Alternative medicine isn’t going to go away, whether it’s chiropractic, naturopathy, acupuncture, homeopathy, Chinese herbs, foot reflexology, reiki, faith healing, or ionic footbaths. For a few reasons: first, modern medicine doesn’t help with a lot of things. A physician doesn’t have much to offer a patient with moderate arthritis, for instance, except drugs whose side effects are often worse than the pain. Go to five different doctors with a handful of complaints like eczema, uterine fibroids, insomnia, plantar fasciitis, and migraines, and you’ll end up with five different treatments. It’s an art as much as a science.

    Secondly, everything heals some of the time. Placebos heal some of the time. Belief heals. What’s the mechanism? The mind and body really are one, and they heal and deteriorate together. Just look at asthma.

    Thirdly, alternative medicine practitioners tend to spend a lot of time with their patients. They listen and sympathize and pay attention. That’s something most doctors don’t have time to do.

    None of this is to say that woo-woo medicine is worth the vial it’s packaged in. But there is an appeal, and denying that appeal, and denying that modern scientific medicine is inadequate and risky, isn’t going to help. It’s just that, like the Constitution, it’s the best we have.

  20. #20 Pieter B
    November 29, 2007

    Well, dang. I had cataract surgery, and was seeing much more clearly in a matter of a few hours, when I could have treated myself ayurvedically at home by eating carrots, applying pumpkin-flower juice to my eyelids, putting honey in my eyes, eating about a half-ounce of aniseseed every day, pressing the eyes several times a day with the palms of my hands, and practicing yogic breathing. Oh, and don’t forget that

    In some science like Ayurveda, something called “Netratarpana” works wonderfully in which there will be herbal infusion is made and kept around the eyes by making pool.

  21. #21 Brad
    December 3, 2007

    Thanks for this post. Several years ago, I was heading to a party on a Friday night, and that boob Chopra was on the radio on some NPR show. (Can’t remember which one, but I don’t even think it was that woowoo show with Michael Toms, can’t think of the name of the show.) I was so angry by the time I got out of the car, I just ranted and raved when I got to the party and the alcohol. Fortunately, many at the party were sympathetic, adn I think I was even able to give some there some food for thought. Like what you say, most of his output is such vague blather that we can ignore him. But sometimes, he starts in on something that requires refutation.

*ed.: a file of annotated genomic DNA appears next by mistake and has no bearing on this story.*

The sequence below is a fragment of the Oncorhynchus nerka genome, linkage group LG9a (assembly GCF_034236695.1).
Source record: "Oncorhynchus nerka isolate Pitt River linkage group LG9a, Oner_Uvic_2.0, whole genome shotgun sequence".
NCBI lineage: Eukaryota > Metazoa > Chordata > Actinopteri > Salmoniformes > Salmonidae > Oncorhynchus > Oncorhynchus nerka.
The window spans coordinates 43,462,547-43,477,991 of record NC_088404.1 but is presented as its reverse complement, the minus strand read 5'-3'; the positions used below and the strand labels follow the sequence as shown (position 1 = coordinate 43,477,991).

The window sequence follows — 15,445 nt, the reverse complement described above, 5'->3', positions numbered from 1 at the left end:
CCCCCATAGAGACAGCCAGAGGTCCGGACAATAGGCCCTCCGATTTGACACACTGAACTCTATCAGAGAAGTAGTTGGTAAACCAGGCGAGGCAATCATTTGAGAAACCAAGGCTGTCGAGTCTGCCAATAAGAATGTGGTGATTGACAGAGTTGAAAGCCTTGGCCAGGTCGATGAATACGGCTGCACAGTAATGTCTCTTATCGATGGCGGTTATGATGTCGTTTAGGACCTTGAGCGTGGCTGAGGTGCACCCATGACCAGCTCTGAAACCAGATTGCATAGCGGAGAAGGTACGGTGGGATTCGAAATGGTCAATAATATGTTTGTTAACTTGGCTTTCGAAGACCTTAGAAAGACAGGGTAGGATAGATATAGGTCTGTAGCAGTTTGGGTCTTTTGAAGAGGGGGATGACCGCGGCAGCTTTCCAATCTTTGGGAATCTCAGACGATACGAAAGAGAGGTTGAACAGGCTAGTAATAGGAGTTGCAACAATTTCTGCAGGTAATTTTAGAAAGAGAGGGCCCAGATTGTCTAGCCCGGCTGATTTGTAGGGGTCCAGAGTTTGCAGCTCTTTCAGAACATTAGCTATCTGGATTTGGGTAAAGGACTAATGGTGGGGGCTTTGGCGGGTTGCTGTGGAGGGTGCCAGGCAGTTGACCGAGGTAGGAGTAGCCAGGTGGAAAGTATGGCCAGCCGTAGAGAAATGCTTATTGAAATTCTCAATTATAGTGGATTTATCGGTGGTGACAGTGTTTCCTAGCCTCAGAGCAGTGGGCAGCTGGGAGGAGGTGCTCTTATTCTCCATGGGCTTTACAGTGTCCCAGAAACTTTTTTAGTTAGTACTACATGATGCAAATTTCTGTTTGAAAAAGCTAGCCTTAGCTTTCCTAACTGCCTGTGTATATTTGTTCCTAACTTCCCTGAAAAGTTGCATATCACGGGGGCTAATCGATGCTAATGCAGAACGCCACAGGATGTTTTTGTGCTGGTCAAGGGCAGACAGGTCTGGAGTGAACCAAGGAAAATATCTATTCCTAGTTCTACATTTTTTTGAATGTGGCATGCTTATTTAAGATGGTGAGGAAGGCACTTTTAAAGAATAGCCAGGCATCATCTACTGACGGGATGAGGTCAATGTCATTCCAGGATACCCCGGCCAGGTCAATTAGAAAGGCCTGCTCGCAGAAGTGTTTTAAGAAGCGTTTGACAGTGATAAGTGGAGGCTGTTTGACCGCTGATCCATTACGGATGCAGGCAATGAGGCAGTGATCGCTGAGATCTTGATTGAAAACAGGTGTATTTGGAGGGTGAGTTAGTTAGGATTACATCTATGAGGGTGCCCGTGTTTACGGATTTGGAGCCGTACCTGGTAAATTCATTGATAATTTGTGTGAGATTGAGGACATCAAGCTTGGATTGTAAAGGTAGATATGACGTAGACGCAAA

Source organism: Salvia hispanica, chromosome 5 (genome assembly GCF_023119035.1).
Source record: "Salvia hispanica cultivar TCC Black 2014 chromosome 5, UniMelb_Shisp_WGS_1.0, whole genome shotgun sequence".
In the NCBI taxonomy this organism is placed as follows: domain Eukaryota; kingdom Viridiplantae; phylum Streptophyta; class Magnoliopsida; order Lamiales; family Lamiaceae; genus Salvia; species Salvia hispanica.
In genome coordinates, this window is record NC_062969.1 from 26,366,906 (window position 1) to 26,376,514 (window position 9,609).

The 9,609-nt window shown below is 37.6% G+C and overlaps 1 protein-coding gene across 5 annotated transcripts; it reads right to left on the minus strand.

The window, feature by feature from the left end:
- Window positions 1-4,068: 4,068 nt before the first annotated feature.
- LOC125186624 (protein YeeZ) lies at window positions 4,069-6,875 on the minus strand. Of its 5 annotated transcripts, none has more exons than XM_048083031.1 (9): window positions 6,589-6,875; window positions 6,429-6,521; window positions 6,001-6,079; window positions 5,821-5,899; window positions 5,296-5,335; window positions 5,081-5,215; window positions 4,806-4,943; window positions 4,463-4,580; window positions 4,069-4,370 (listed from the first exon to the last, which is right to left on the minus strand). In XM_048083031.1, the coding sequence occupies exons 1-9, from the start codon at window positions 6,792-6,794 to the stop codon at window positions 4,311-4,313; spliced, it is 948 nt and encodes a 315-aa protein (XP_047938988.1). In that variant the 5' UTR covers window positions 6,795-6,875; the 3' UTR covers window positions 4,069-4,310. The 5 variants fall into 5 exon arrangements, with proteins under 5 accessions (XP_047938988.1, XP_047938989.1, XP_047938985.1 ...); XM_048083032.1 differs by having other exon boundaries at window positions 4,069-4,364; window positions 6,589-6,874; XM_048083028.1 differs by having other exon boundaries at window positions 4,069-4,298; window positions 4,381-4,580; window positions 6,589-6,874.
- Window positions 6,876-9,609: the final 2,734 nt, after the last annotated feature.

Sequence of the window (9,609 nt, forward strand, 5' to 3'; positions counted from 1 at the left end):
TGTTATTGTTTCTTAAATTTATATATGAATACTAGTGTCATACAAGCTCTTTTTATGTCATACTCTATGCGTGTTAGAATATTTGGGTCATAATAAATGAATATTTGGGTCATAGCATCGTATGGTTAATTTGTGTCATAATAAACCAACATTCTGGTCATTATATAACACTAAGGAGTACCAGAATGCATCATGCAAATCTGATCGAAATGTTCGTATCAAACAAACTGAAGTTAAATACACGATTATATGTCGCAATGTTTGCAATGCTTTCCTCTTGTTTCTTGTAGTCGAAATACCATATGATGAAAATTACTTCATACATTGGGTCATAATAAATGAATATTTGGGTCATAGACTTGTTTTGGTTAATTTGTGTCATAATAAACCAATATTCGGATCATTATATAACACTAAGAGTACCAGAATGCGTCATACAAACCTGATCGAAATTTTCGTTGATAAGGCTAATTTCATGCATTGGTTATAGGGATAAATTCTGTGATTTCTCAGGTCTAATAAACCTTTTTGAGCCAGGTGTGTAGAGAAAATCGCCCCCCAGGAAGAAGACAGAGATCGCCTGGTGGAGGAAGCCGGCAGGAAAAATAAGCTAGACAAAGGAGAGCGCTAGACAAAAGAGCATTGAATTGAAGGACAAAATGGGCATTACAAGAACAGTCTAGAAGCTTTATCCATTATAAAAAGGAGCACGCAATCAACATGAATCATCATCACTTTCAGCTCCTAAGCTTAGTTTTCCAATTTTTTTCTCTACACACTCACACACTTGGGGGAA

The typical response that these idiots make is to claim that we have implied somehow that allopatric medicine is perfect, beyond reproach. Which leads me to the only substantive point I want to make here: when you say, “We tailor drugs to individuals far more than the alties will ever give us credit for,” that point is certainly well-taken, but what’s more, we actively seek out these differences. WE discovered that gender and race sometimes make profound (and quite surprising, non-intuitive) differences in treatment efficacy, and WE seek to know in precisely what ways our individual and categorical differences do and DO NOT affect treatments. Just in past year I can think of numerous cases where we have made sometimes subtle and sometimes profound advances on just this score. That is, we make PROGRESS, often gradual but sometimes wholesale, in KNOWING which differnces effect treatment efficacy and which don’t, and (importantly) in being able to JUSTIFY our claims to progress in a way that everyone who takes the time to learn the basics of logic, chemistry, biology, and statistics (among a few others) can fully partake in.

    As Lakatos would put it, Western medicine is a progressive research programme. No other medical “programmes” meet this simple standard, and as Chopra illustrates so well here, most don’t even seem to understand it.

    Here’s an alternative hypothesis: Maybe boobs like this are just seeking to generate more business for you ‘bad’ western doctors–after all, listening to Chopra ALWAYS makes my blood pressure rise!

  22. #22 FukChopra
    December 4, 2007

    Chopra is a complete nutjob. Inside that veil of niceness churns a turbid maelstrom of broken logic chains. He is completely and utterly motivated by an incoherent faith, and in order to prop up his stupid house of cards, he will use anything and everything he possibly can convince people to believe.

    After all, he’s only got to fool some of the people all of the time. One’s born every minute.

  23. #23 FukChopra
    December 4, 2007

    ‘Nother thing. We should consider a small but noisy boycott of Huffpo’s advertisers. This crap has gone far enough, let’s see if we can hit them in the pocketbook. Anyone up for it?